So why would a weasel turn white?

These woods where this weasel roamed are full of barred owls and red-tailed hawks that would love nothing more than have weasel to eat. A white weasel on the forest floor would just be advertising itself to the winged predators.

So this weasel raises many questions.

Soon, I’ll be setting out weasel gland lure with my trail camera to see if there are other weasels like this one in the area. Maybe there is an anomalous population of weasels in this part of West Virginia.

Or maybe this one was just a fluke.

Whatever it was, this weasel is a mystery. Some may give my late grandfather hell for shooting this weasel, but if he hadn’t shot it, we wouldn’t have this specimen, which might be the first record of a weasel molting to white in a population south of Pennsylvania.

Charles Darwin got into natural history as a recreational shooter. He traveled around the world on the Beagle killing unusual animals left and right.  He killed the South American fox species that bears his name with geological hammer.

If Hornaday had not killed the “big old ‘gator of Arch Creek,”  we wouldn’t have known that crocodiles lived in Florida.

My grandfather was pretty well-versed in natural history, and I think that if he were alive today, he would be impressed that this animal he killed while squirrel hunting would raise so many questions– and be such an anomaly.









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Audubon’s “tawny weasel” was of no use as a ferret, but the species referred to as the ermine or stoat were excellent rabbit ferrets.

Using ferrets to catch rabbits is an old European tradition. It did have some following in the United States, but now it has been outlawed virtually everywhere.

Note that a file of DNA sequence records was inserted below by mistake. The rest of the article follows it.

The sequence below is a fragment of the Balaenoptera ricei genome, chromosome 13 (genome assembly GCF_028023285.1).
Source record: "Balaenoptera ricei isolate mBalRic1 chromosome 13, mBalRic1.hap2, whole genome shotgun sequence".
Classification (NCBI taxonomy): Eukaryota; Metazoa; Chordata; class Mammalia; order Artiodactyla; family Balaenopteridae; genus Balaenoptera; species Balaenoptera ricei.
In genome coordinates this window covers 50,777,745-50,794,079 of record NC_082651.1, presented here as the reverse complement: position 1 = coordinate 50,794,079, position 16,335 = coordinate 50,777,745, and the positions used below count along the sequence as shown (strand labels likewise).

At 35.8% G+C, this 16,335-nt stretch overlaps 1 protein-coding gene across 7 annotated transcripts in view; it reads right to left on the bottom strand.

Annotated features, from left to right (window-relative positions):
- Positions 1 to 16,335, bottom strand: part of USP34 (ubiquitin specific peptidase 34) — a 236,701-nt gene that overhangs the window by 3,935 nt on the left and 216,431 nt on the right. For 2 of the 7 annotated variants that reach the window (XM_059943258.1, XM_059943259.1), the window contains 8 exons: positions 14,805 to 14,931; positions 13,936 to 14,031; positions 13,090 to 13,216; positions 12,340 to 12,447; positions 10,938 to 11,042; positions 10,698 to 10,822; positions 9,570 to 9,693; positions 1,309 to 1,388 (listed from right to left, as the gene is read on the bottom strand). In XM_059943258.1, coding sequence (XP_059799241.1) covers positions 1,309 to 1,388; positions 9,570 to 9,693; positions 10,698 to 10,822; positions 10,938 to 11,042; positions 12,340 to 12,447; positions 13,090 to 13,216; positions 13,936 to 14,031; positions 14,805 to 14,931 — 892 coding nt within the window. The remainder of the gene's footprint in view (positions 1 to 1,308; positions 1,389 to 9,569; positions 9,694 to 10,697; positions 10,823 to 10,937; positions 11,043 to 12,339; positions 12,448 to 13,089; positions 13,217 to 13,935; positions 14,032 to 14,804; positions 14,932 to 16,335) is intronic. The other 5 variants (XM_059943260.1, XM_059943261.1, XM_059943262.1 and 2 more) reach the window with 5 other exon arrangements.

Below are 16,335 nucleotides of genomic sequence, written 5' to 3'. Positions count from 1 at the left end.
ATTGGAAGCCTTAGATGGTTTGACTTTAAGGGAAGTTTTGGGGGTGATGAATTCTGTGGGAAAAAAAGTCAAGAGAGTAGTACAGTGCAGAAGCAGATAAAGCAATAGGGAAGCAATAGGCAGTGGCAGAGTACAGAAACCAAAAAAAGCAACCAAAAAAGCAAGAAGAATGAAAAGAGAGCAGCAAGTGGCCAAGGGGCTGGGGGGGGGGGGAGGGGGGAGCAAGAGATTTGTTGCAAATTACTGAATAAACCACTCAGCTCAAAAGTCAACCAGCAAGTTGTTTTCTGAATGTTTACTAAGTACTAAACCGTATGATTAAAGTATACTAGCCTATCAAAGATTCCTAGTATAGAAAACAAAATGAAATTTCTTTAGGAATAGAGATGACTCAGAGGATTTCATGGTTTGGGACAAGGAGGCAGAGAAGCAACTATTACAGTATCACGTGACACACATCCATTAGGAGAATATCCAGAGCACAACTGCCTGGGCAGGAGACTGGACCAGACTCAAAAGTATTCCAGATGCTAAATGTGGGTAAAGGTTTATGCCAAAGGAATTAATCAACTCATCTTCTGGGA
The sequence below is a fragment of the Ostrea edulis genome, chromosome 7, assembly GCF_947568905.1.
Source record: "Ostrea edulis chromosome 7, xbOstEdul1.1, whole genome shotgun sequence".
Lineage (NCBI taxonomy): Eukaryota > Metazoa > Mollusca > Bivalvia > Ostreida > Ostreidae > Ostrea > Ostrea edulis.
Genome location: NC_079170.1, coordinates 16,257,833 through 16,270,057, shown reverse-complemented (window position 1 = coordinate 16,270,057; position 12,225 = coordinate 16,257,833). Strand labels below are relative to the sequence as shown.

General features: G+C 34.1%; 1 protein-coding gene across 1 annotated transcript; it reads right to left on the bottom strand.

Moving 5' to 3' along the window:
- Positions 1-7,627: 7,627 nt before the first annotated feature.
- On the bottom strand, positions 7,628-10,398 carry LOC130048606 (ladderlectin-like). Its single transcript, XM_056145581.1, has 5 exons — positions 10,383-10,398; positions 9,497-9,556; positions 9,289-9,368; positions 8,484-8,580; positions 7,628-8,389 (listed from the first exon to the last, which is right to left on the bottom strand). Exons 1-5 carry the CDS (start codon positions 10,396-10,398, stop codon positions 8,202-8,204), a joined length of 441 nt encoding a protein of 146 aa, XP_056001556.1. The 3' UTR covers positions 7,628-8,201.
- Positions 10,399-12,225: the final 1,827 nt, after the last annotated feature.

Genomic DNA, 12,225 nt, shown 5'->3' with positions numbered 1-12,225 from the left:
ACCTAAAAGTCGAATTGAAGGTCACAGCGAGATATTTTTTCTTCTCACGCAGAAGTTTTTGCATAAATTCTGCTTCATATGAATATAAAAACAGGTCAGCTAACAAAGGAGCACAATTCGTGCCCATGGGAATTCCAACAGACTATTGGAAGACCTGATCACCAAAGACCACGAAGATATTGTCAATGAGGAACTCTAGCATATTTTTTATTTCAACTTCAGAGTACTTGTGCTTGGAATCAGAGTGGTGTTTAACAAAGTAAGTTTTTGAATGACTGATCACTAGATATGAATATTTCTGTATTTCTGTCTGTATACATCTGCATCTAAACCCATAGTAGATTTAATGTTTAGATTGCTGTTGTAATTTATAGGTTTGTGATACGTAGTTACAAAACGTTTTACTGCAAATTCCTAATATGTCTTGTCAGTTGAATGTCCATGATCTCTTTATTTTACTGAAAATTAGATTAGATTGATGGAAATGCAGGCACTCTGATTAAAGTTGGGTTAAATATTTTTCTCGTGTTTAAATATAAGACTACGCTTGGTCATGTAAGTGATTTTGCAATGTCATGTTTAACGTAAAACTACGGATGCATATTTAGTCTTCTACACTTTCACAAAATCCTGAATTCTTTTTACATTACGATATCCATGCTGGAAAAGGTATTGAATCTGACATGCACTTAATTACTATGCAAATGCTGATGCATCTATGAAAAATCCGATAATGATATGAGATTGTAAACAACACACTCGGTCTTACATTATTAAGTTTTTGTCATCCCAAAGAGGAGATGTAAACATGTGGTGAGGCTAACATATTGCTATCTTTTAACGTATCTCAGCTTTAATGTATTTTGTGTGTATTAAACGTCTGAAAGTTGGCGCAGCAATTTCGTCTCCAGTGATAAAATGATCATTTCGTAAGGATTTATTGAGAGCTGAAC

However, there were at least a few attempts to adapt ferreting to American mustelids.

The following account comes from John James Audubon’s The Quadrupeds of North America, Volume 3 (1854):

We find from our notes, that in the State of New York in the winter of 1808, we kept a Weasel, which we suppose may have been this species [“The Tawny Weasel”], in confinement, together with several young ermines. The latter all became white in winter, but the former underwent no change in colour, remaining brown. On another occasion a specimen of a brown Weasel was brought to us in the month of December. At that season the ermines are invariably white. We cannot after the lapse of so many years say with certainty whether these specimens of Weasels that were brown in winter were those of the smaller, Putorius pusillus, or the present species ; although we believe from our recollection of the size they were the latter. We therefore feel almost warranted in saying that this species docs not change colour in winter.

We were in the habit of substituting our American Weasels for the European ferrets, in driving out the gray rabbit (Lepus sylvaticus) from the holes to which that species usually resorts in the northern States, when pursued by dogs… Whilst the ermines seemed to relish this amusement vastly, the brown Weasel refused to enter the holes, and we concluded that the latter was the least courageous animal (pg. 235-236).

From Audubon’s description of the “tawny weasel” describes it as being much more robust than a European weasel [the least weasel] and that it has a black-tipped tail.  The black-tipped tail and the description of it being distinct from but similar to a stoat or ermine strongly suggests that this “tawny weasel” was what we call a long-tailed weasel. Further, all North American stoats or ermines turn white in the winter. Not all long-tailed weasels do.

The ones in my area actually do, but the ones that Audubon was encountered in the lower part of New York State did not.

I’ve never heard of anyone using anything other than a ferret to ferret, but the use of North American mustelids for this purpose is pretty interesting.

Ferreting with the long-tailed weasels was evidently a failure, but using ermines/stoats to do so was not.

I wonder why stoats/ermines never became as domesticated as ferrets are.

I don’t know how hard they are breed in captivity, but if they were easy to handle, there must be some good reason why they were never domesticated.

In North America, rabbits go to ground only when pressed by an enemy or when the cold weather drives them into holes or pipes.

European rabbits dig extensive warrens, but American cottontails do not.